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binding limitations on ...

 
 
fansy
 
Reply Sat 13 Sep, 2008 06:29 pm
Quote:
In recent years the U.S. government has not set a good example, having abandoned the Anti-Ballistic Missile treaty; binding limitations on testing nuclear weapons and development of new ones; and a long-standing policy of foregoing threats of "first use" of nuclear weapons against nonnuclear states.


What does "binding" mean in the above context? Is it used as a transitive verb in "binding limitations"?
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Robert Gentel
 
  2  
Reply Sun 14 Sep, 2008 02:44 am
@fansy,
It means "legally binding". The text is claiming that the US removed itself from legally binding treaties and suggesting that it did not have the legal right to do so.
fansy
 
  1  
Reply Sun 14 Sep, 2008 06:35 am
@Robert Gentel,
Quote:
In recent years the U.S. government has not set a good example, having abandoned the Anti-Ballistic Missile treaty; binding limitations on testing nuclear weapons and development of new ones; and a long-standing policy of foregoing threats of "first use" of nuclear weapons against nonnuclear states.


It's the two semicolons that confuse me. Can I understand the sentence this way:
The US has not set a good example--
1) it has abandoned ABM;
2) it has abandoned the limitations on testing nuclear weapons and development of new ones that are legally binding;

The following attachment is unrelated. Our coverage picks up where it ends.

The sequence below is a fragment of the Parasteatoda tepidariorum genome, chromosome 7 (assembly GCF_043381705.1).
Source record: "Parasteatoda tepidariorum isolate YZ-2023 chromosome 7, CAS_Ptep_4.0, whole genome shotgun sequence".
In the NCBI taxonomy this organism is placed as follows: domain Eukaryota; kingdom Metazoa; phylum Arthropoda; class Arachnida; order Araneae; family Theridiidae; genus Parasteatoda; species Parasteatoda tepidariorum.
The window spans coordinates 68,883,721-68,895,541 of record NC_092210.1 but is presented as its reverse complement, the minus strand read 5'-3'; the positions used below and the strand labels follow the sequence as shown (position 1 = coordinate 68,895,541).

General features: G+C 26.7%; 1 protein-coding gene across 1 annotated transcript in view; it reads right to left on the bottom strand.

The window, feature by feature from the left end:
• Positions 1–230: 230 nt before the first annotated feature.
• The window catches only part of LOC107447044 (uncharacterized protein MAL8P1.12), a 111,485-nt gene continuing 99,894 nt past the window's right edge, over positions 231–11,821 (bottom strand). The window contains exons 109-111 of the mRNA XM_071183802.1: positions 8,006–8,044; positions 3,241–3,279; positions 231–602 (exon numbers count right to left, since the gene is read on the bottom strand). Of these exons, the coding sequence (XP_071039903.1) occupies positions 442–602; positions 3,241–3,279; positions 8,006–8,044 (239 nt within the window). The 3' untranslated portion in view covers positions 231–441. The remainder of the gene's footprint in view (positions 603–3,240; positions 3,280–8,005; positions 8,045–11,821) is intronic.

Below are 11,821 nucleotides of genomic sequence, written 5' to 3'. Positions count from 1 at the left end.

3) it has abandoned a long-standing policy of foregoing threats of "first use" of nuclear weapons against nonnuclear states.

I am afraid I have missed the logic of Jimmy Carter's sentence because his use of the semicolon.

What do you think?
fansy
 
  2  
Reply Sun 14 Sep, 2008 06:14 pm
@fansy,
Quote:
In recent years the U.S. government has not set a good example, having abandoned the Anti-Ballistic Missile treaty; binding limitations on testing nuclear weapons and development of new ones; and a long-standing policy of foregoing threats of "first use" of nuclear weapons against nonnuclear states.


How is the word "binding" used grammatically in this context? This is another question I have in mind.
JTT
 
  1  
Reply Sun 14 Sep, 2008 06:20 pm
@fansy,
Quote:
... binding limitations on testing nuclear weapons ...

How is the word "binding" used grammatically in this context? This is another question I have in mind.


It's a present participle used as an adjective, Fansy.
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